Seventy years ago between August 18 and September 15, 1944, Felix A. Cizewski, my late father, obtained a penknife (canif) from the Cherbourg Café de l’Hôtel de Ville (city hall). He was serving in Cherbourg in Company C, 3110th Signal Service Battalion.
I found it after my father died in 2004.
I took it with on our trip to France.
After the Tamerville ceremony, I gave to the penknife to researcher Claude Letellier.
From left to right:
Not in photo to the left: Remy Agnes’s granddaughter who translated as I gave Claude the knife. Remy is a researcher and witness of WWII in Tamerville;
With his back to the camera: Mickaël Simon, researcher and author;
Unidentified Tamerville area resident;
Behind unidentified resident: Julie Waldner, granddaughter Sgt Francis Hugo Schultz. Sgt. Schultz’s C-47 was shot down on D-Day near Tamerville and he was captured;
With her back to the camera, Joanne Schultz, Sgt. Schultz’s daughter and Julie Waldner’s aunt.
Until we got our rental car, Claude was our chauffeur and guide.
Among the places he took us was to the Signal Corps bivouac site.
With his metal detector Claude found artifacts that helped confirm that he and the other researchers had identified the bivouac site of Company C, 3110th Signal Service Battalion, my father’s unit, and other Signal Corps units.
Claude gave me one of the many 18th century French coins he had found with his metal detector.
He showed us a concrete structure built by the Nazis to hide their rockets. It is now being used as a farm machinery shed.
He pointed areas of Valognes that had been destroyed and rebuilt.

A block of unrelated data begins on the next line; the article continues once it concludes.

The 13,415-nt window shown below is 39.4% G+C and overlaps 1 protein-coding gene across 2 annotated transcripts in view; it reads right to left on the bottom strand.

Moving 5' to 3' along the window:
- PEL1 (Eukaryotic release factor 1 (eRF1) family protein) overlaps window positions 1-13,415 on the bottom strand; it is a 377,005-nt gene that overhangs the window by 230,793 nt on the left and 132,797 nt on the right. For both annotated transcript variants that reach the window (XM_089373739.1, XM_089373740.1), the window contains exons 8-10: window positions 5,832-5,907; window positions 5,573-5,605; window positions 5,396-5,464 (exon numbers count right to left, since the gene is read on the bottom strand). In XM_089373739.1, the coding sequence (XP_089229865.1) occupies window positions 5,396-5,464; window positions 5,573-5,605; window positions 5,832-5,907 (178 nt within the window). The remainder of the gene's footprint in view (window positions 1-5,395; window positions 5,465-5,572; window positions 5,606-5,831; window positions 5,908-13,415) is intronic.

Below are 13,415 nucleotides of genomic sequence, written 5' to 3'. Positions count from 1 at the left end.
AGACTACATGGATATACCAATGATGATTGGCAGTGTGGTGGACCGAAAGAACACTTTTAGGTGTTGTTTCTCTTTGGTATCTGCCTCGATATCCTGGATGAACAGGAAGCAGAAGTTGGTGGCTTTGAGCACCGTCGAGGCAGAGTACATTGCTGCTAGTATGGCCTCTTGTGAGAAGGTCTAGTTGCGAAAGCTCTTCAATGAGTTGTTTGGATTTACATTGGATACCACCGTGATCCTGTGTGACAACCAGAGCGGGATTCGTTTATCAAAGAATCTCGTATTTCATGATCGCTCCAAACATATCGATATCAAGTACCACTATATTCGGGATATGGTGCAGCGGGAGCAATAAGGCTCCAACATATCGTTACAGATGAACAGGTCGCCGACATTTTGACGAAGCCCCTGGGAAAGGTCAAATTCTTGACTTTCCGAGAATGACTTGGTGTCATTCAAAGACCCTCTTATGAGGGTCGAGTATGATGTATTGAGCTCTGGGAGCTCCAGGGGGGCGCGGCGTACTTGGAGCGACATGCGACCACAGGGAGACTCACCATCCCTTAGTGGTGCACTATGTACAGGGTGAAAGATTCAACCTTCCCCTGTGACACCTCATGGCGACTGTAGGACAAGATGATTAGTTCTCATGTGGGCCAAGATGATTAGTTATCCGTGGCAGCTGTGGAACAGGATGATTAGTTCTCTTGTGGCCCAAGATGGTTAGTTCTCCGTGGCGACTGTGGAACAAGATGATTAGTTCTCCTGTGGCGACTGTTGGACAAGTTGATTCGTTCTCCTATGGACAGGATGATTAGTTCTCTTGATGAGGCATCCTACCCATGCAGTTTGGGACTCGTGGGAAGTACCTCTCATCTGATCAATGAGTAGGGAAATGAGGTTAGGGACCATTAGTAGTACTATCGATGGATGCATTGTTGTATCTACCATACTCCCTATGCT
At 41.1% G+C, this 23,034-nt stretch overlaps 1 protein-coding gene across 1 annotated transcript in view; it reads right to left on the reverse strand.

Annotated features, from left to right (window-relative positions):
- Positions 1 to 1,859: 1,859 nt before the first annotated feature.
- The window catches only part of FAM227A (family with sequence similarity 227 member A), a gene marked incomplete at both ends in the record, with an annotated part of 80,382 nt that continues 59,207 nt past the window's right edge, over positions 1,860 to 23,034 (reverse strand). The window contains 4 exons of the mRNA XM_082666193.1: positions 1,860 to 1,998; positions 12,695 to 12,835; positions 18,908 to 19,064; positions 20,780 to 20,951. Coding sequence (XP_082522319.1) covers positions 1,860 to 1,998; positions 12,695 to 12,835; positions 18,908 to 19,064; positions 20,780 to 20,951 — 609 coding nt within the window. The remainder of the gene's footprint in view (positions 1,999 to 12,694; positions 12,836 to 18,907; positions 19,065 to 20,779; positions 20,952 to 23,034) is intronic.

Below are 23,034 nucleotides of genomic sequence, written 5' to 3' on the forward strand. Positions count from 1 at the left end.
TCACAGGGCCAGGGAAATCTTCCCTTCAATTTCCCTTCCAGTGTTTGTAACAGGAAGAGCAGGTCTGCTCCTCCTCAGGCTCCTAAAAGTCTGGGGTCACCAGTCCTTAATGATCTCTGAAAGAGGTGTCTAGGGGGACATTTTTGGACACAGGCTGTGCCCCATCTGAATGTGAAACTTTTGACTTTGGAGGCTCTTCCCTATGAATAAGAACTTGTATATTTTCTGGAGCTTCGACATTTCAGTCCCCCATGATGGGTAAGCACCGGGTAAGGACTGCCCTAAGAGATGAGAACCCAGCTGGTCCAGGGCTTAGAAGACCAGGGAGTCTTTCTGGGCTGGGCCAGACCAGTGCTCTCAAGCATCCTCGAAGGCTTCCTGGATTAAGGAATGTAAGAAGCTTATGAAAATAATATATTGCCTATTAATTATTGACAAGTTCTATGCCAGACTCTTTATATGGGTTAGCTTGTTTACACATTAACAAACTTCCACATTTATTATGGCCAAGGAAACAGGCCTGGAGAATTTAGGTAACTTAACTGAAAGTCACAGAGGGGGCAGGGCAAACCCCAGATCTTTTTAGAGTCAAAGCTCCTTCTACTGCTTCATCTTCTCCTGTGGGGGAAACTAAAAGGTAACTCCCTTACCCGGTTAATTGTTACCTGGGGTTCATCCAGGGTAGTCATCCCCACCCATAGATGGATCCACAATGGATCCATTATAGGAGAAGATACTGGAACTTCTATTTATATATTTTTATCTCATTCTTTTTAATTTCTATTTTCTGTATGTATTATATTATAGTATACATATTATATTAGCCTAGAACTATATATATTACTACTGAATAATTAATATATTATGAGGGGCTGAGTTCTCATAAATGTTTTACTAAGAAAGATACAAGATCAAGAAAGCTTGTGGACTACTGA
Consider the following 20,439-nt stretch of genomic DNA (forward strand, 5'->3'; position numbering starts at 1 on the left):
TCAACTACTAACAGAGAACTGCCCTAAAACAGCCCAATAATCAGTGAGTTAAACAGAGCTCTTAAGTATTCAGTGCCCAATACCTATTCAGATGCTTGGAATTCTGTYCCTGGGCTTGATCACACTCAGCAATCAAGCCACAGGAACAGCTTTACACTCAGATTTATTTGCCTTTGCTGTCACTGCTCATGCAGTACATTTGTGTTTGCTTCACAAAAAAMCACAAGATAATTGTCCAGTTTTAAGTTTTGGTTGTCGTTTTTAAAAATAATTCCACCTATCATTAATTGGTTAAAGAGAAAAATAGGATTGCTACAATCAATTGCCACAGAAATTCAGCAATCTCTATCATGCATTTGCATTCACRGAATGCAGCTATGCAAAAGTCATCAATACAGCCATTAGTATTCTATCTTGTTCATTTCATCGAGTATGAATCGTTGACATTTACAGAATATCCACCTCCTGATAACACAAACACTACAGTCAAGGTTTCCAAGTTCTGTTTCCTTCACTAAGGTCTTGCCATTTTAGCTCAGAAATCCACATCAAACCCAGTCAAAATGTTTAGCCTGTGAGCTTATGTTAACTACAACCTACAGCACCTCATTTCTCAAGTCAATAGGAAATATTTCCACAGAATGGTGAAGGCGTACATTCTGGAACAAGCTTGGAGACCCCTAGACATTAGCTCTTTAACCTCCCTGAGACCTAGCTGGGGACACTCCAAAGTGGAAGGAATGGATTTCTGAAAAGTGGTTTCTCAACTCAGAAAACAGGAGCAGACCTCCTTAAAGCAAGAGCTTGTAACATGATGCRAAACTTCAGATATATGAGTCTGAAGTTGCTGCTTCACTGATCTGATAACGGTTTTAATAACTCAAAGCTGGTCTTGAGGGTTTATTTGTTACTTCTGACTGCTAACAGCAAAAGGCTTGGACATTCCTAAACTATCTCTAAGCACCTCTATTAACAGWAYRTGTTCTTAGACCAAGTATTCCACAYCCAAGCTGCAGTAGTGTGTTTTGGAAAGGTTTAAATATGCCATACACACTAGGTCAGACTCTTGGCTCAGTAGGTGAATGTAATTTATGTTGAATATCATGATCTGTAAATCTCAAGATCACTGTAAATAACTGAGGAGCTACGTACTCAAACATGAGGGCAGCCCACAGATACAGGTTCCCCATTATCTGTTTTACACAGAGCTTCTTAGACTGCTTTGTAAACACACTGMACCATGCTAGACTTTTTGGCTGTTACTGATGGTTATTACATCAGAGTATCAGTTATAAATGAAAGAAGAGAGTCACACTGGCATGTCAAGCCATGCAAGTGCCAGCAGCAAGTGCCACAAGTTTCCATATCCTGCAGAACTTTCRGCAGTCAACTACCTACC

He drove us to the Cherbourg train station to pick up our rental car.
He shared that scenes from the 1964 movie Les parapluies de Cherbourg (The Umbrellas of Cherbourg) were filmed at that station.Just prior to our trip and as part of our study of French, Cheryl and I had watched it.
Claude assisted the rental car company staff to set the GPS navigation to English and to enter the location of our bed and breakfast in Valognes.
Claude became the friend who would best appreciate my dad’s Cherbourg Café de l’Hôtel de Ville penknife.
Seventy years late in June, 2014:
Leonard at the Cherbourg l’Hôtel de Ville just north of the Café de l’Hôtel de Ville where his father Felix obtained penknife in August or September, 1944.
Photos by Cheryl A. Robinson
August 20, 1944: General Charles de Gaulle speaking from the balcony of l’Hôtel de Ville.
My father and Company C had arrived two days earlier on August 18.
Public domain photo from U.S. National Archives.
Links with sources and for more information:
Cherbourg 1944: port de la victoire published by La Presse de la Manche.
Another post in an ongoing series about our trip to France for the the memorial in Tamerville, part of the observance of the 70th anniversary of the Liberation of France.
My late father Felix A. Cizewski served in Company C, 3110th Signal Service Battalion in Tamerville and Cherbourg providing communications and logistical support for the liberation of Normandy in 1944.
Revised: November 14, 2014